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The Death of Desire

The Desire Streetcar line first debuted in New Orleans in December of 1919 as an extension of the Carondelet line, and then as its own full line on October 17, 1920. Running along Bourbon and Royal streets, it served the bar, restaurant, nightclub and shopping areas of the French Quarter, as well as the Marigny and Bywater neighborhoods.

While the streetcar was heavily used, it wasn’t until playwright Tennessee Williams, who could see and hear the streetcar from his apartment on St. Peter Street, used it in 1947 as the title of his Pulitzer Prize-winning play A Streetcar Named Desire, that it achieved worldwide notoriety.

Unfortunately, even being famous couldn’t save the line from a quick demise just a year later. Starting on May 30, 1948, despite public opposition, the Desire Streetcar was replaced by buses, which were touted as being a faster, quieter and smoother ride, and capable of carrying more passengers at one time.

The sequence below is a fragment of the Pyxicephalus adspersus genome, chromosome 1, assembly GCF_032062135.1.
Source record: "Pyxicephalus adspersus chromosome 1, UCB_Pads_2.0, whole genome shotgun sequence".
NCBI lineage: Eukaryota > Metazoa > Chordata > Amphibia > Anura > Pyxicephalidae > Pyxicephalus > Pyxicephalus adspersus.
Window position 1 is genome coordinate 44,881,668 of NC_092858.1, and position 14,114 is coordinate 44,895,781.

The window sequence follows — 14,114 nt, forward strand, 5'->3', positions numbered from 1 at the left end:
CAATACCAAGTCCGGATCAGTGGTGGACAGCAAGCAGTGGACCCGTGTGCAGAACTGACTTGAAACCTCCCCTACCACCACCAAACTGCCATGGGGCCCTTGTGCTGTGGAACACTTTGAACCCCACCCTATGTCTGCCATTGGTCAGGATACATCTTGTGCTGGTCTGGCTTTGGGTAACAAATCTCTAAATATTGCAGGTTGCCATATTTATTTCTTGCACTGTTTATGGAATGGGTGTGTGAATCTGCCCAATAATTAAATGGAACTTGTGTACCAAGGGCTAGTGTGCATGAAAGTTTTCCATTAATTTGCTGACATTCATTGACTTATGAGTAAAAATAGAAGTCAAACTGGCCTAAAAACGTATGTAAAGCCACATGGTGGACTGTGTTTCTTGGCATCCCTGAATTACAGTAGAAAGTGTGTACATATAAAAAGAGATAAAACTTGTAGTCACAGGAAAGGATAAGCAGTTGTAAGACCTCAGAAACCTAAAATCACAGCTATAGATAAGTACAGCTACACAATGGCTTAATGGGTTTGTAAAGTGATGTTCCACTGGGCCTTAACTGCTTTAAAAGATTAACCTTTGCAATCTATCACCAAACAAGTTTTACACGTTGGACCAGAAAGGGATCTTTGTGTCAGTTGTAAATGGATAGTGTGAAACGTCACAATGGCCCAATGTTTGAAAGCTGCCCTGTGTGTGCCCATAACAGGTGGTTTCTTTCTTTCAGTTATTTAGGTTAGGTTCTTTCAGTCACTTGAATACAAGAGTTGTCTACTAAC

In 1995, New Orleans started petitioning Congress for funding to replace streetcar lines in the city, including the Desire line. After replacing so many streetcar lines with buses back in the ’40s and ’50s, they had finally started to see the buses for what they were – pollution producers that clogged already busy streets – and they called that long-ago decision a “colossal mistake,” saying: “We have met the future and we’re going back.”

While some lines, most notably the Canal Street line, were funded and completed, the Desire line was not. While the project remained a topic of conversation until 2005, cost and funding concerns, lack of cooperation from other entities and Hurricane Katrina and her aftermath ended the official dialog. It is still an occasional topic of conversation, but no plans are currently in place to revive the line. 



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